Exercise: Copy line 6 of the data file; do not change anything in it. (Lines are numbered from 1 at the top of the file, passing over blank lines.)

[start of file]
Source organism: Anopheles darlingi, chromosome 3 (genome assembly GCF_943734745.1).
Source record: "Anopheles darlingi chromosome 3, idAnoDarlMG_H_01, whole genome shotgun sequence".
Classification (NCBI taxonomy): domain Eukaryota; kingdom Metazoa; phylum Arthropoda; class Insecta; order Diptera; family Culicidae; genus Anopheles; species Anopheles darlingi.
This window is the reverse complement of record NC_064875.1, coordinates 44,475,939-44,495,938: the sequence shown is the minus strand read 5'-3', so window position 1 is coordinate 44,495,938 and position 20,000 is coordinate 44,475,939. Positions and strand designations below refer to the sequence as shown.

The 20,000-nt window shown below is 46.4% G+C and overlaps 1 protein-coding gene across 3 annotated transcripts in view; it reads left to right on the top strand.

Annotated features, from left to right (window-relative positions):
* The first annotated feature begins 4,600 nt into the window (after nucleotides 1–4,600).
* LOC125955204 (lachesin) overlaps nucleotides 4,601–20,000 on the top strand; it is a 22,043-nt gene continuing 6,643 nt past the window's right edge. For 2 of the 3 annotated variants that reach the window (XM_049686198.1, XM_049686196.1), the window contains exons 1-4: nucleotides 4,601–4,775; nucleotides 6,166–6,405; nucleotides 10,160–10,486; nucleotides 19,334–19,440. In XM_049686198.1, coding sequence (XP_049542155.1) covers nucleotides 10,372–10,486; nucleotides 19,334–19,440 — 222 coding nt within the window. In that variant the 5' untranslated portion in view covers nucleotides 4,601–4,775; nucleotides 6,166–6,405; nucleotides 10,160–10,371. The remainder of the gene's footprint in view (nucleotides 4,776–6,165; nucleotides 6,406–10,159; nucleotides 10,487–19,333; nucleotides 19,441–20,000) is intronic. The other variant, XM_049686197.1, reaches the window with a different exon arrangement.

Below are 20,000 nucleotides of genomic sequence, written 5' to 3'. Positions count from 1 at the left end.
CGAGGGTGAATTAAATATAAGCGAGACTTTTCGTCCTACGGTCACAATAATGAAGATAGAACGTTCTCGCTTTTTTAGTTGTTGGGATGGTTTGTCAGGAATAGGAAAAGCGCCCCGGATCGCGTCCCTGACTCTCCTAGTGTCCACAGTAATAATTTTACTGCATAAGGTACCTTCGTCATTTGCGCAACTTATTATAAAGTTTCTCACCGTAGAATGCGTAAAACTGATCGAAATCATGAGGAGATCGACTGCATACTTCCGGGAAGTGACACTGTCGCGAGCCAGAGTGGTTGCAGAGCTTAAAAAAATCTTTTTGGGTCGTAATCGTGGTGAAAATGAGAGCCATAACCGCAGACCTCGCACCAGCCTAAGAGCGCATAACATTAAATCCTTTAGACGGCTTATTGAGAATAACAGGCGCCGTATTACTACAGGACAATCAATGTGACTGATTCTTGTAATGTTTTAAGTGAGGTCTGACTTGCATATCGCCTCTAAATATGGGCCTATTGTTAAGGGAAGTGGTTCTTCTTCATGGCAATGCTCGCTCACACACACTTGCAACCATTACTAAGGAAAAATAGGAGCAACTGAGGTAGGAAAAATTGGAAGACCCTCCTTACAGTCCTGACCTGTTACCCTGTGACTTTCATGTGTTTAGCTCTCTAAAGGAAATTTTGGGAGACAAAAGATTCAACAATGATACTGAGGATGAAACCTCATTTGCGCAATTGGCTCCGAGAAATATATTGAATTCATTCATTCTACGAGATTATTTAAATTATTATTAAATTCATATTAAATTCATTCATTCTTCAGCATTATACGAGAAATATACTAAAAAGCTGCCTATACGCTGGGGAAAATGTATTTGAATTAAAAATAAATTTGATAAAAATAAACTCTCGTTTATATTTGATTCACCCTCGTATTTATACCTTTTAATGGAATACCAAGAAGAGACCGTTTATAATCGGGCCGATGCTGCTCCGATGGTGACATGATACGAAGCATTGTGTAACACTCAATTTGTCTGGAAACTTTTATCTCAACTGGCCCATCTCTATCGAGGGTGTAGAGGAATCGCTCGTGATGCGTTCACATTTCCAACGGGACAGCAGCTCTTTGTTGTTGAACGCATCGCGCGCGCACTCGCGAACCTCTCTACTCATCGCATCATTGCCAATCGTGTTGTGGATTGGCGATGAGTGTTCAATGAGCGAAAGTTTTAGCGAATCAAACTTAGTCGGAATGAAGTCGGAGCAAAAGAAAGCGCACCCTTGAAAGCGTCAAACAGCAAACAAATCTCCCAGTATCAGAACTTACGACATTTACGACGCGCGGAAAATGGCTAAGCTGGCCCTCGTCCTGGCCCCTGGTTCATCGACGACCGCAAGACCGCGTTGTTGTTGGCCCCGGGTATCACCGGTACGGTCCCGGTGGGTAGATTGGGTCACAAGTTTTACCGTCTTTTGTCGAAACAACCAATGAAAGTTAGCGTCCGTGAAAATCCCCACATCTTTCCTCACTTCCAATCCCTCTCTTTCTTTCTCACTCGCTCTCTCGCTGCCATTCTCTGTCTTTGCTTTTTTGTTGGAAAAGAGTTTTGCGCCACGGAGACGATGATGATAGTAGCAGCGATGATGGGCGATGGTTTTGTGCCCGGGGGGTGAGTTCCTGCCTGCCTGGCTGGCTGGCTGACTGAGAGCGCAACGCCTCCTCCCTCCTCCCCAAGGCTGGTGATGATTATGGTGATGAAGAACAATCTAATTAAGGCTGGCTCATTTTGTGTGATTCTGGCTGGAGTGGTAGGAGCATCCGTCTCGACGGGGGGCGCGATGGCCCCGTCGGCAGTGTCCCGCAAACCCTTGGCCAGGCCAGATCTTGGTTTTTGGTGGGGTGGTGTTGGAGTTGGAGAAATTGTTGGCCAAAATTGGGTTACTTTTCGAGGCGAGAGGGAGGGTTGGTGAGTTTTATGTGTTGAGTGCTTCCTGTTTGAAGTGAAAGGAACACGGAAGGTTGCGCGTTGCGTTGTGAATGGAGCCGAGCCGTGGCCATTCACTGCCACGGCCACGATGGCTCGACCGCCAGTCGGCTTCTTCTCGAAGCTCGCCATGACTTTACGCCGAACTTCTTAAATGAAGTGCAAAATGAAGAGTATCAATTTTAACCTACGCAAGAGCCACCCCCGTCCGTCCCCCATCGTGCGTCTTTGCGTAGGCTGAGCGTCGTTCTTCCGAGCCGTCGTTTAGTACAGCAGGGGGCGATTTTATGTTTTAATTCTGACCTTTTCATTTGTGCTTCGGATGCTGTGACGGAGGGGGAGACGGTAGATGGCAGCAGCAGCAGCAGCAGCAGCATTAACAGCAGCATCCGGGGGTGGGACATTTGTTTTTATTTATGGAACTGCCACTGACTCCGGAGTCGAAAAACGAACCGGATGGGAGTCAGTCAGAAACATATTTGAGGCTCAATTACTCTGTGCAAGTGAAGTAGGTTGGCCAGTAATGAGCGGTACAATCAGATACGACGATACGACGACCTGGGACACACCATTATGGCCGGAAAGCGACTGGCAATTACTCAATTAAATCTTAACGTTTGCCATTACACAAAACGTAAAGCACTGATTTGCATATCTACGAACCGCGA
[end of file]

Annotated features, from left to right (window-relative positions):